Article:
- BROWN BAG SEMINAR: Just pour water on it? Killing the Wicked Witch of the West and other myths with restoration science from 9:15 am to 11:15 am. Click here for webcast. Password: DeltaISB Click here to read the full meeting notice.
Largest US dam removal stirs debate over coveted West water: “The second-largest river in California has sustained Native American tribes with plentiful salmon for millennia, provided upstream farmers with irrigation water for generations and served as a haven for retirees who built dream homes along its banks. With so many competing demands, the Klamath River has come to symbolize a larger struggle over the increasingly precious water resources of the U.S. West, and who has the biggest claim to them. ... ” Read more from KOB here: Largest US dam removal stirs debate over coveted West water
$1.7 million for national forests and watersheds in Northern California: “The U.S. Forest Service and the National Fish and Wildlife Foundation (NFWF) announced $1.7 million in grants to restore forests and watersheds impacted by wildfires within the Lassen National Forest and in the West Carson River watershed in Northern California. The fund was launched in 2018 to help restore forests and watersheds impacted by wildfires. The 2005 Power Fire and the 2000 Storrie Fire burned more than 65,000 acres of national forest lands and left a significant impact on the landscapes, watersheds, and ecosystems of the region. So far 23 conservation projects have been funded at a cost of $5.6 million dollars. ... ” Read more from Action News Now here: $1.7 million for national forests and watersheds in Northern California
Redondo Beach: Coastal gas plant will shut down by 2023 as fossil fuels dry up in California: “The long-awaited sale of 51 acres of prime waterfront real estate in Redondo Beach has been finalized — and it includes a commitment to shutting down the site’s gas-fired power plant, in the latest sign of California’s transition away from planet-warming fossil fuels. Power plant operator AES Corp. said Monday it had closed on a sale of the land to real estate developer Leo Pustilnikov, in a deal that requires the company to stop operating the gas-burning generators by 2023. As part of the deal, Pustilnikov — who declined to disclose the purchase price — agreed to preserve as much as half of the site as public parkland, including several acres of coastal wetlands that were paved over decades ago. ... ” Read more from the LA Times here: Redondo Beach: Coastal gas plant will shut down by 2023 as fossil fuels dry up in California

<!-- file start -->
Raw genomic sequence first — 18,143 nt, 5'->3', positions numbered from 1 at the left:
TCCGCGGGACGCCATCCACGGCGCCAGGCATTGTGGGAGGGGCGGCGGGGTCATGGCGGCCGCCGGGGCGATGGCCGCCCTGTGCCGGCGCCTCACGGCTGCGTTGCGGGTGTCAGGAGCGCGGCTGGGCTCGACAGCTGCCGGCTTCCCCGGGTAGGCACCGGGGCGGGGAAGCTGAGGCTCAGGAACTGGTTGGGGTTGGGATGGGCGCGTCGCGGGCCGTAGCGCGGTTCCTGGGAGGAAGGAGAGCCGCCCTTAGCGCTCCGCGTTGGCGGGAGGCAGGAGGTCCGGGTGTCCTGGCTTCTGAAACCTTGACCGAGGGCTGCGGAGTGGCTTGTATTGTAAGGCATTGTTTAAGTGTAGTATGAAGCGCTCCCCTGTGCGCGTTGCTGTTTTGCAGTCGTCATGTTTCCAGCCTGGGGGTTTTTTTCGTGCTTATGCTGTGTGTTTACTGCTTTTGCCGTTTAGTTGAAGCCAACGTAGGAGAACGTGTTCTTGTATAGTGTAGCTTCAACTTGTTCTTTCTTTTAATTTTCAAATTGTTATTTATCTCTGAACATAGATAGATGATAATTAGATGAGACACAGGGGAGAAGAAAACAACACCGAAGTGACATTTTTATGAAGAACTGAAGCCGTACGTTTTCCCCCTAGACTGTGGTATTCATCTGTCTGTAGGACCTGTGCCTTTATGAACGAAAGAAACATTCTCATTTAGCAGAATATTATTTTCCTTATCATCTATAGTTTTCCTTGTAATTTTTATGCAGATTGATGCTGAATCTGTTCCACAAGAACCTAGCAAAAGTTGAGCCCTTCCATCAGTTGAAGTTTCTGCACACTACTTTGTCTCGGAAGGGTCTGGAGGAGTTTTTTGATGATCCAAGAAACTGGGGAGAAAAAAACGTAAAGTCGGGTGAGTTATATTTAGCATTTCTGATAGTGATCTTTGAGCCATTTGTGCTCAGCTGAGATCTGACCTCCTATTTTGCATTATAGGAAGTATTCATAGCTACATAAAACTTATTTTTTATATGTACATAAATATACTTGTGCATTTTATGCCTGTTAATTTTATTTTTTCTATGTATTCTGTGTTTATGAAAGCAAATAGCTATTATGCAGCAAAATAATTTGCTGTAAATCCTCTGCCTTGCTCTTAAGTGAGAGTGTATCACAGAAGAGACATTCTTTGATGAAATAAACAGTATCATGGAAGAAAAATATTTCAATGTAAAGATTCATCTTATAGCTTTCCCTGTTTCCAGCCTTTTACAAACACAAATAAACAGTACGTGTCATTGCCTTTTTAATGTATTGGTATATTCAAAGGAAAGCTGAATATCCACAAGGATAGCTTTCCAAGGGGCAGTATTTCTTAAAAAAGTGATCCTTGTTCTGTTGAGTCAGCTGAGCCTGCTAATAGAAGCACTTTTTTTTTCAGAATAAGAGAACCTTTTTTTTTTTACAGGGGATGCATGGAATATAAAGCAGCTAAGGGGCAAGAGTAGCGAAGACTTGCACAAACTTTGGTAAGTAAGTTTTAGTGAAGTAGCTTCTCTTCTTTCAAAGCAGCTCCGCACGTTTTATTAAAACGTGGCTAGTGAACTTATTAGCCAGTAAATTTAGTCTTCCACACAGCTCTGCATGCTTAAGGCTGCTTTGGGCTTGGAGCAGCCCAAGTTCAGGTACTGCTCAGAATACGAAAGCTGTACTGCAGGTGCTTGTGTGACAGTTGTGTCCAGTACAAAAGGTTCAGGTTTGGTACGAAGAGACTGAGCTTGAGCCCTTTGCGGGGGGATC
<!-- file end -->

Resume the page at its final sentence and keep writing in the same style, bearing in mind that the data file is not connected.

San Onofre treatment plant problem leads to release of 7,000 gallons of partially treated sewage into ocean: “A water treatment plant at the now-closed San Onofre Nuclear Generation Station released about 7,000 gallons of partially treated sewage into the Pacific Ocean on Wednesday, March 25. In an alert to state regulators, Southern California Edison, which operates the power station, said an unexpected surge of wastewater led to an “upset” at the treatment plant that morning, triggering an alarm but allowing the sewage to flow through a 6,000-foot pipe out into the ocean before workers could turn off the pumps. … ” Read more from the OC Register here: San Onofre treatment plant problem leads to release of 7,000 gallons of partially treated sewage into ocean
Whales are dying, but numbers are unknown. Coronavirus has stalled scientific fieldwork: “As gray whales began their northern migration along the Pacific coast, earlier this month — after a year of unusually heavy die-offs — scientists were poised to watch, ready to collect information that could help them learn what was killing them. The coronavirus outbreak, however, has largely upended that field work — and that of incalculable other ecological studies nationwide. A large network of marine biologists and volunteers in California normally spend this time of year keeping an eye on gray whales, documenting their numbers and counting strandings as the leviathans swim from Mexico to the Arctic. Scott Mercer, who started Point Arena’s Mendonoma Whale and Seal Study seven years ago, said the watch was called off Wednesday, as he and his wife were told by a local sheriff to disperse and go home. … ” Read more from the LA Times here: Whales are dying, but numbers are unknown. Coronavirus has stalled scientific fieldwork